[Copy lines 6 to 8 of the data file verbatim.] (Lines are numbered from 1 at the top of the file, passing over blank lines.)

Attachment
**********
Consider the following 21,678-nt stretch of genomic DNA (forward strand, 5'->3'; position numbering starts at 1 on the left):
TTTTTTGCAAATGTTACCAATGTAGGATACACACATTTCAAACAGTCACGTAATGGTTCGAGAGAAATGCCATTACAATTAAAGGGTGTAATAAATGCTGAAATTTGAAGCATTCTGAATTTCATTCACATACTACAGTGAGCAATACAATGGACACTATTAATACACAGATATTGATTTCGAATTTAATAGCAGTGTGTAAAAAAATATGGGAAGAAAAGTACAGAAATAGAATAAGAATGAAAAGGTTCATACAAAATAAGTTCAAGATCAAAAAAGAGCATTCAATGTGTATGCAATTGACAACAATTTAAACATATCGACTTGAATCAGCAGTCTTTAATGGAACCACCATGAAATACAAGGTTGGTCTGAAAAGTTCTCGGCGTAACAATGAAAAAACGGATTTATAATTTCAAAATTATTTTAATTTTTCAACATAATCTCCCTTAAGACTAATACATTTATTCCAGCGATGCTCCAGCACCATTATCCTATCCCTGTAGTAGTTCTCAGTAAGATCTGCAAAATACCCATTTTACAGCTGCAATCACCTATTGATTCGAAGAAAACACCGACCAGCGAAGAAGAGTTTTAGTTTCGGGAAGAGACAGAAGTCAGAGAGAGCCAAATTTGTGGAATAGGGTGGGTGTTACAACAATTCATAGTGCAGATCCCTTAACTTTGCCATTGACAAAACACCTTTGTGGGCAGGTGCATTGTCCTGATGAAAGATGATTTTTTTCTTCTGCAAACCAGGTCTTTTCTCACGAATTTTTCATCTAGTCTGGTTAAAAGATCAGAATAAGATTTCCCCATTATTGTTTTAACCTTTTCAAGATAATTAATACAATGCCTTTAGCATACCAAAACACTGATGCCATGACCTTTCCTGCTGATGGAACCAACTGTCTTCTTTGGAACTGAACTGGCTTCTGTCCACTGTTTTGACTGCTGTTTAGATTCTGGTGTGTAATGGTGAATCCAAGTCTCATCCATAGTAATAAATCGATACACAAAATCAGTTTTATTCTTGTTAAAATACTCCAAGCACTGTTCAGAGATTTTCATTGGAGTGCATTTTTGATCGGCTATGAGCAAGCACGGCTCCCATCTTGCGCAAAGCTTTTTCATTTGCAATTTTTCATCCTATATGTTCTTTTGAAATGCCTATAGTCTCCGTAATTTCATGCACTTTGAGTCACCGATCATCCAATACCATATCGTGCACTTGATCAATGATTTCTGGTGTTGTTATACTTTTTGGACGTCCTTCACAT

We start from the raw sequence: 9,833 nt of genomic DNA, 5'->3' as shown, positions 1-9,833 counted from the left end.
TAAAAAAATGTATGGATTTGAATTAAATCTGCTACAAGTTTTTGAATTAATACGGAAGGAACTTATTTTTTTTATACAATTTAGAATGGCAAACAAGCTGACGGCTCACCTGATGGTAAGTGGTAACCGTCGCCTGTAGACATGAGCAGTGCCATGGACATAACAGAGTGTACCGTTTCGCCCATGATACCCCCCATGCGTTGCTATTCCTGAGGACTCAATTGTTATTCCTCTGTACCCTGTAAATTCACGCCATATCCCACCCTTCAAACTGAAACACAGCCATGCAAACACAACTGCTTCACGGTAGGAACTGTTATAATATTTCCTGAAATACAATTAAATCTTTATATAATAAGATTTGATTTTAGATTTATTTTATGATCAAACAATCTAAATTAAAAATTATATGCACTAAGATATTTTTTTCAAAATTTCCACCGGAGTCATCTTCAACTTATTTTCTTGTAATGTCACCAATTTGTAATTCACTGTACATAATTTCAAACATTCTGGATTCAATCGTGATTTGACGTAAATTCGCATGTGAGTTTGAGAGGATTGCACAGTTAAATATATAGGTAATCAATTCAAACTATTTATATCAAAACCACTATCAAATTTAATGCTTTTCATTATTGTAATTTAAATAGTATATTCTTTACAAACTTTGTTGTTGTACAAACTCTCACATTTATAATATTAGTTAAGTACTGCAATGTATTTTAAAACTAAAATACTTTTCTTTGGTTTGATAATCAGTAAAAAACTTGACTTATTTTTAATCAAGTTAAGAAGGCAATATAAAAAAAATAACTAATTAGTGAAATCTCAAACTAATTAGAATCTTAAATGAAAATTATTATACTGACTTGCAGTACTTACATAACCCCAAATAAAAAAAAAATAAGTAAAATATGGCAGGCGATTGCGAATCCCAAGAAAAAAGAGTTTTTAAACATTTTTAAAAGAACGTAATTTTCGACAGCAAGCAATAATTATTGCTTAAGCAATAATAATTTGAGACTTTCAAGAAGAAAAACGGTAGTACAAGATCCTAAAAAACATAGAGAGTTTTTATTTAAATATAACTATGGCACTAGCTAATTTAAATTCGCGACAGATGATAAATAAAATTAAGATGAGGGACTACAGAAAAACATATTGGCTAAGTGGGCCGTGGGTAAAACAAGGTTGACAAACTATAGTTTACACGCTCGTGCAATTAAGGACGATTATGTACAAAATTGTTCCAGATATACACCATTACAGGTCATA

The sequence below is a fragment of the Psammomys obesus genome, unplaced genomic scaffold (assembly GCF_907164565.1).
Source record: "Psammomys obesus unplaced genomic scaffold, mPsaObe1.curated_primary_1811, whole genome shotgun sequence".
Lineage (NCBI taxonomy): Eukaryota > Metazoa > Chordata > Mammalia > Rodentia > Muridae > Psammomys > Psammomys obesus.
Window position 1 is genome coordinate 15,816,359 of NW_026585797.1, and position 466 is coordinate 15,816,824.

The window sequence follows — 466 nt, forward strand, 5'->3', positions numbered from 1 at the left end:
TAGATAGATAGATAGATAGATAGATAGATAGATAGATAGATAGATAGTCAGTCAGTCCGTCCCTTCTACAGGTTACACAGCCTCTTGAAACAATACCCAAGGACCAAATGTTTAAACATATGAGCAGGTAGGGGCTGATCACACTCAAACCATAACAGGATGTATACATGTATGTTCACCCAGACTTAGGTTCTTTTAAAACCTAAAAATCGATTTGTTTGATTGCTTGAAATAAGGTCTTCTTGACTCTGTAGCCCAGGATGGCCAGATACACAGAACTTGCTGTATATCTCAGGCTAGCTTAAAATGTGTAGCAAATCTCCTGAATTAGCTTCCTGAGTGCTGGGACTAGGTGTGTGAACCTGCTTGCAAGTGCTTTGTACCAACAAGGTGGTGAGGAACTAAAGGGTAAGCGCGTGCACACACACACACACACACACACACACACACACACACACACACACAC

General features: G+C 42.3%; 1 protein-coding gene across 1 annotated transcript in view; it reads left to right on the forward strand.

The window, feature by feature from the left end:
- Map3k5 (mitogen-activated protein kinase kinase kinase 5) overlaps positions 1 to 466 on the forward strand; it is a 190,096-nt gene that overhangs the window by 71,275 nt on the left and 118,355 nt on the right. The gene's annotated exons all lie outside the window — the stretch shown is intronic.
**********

Source record: "Psammomys obesus unplaced genomic scaffold, mPsaObe1.curated_primary_1811, whole genome shotgun sequence".
Lineage (NCBI taxonomy): Eukaryota > Metazoa > Chordata > Mammalia > Rodentia > Muridae > Psammomys > Psammomys obesus.
Window position 1 is genome coordinate 15,816,359 of NW_026585797.1, and position 466 is coordinate 15,816,824.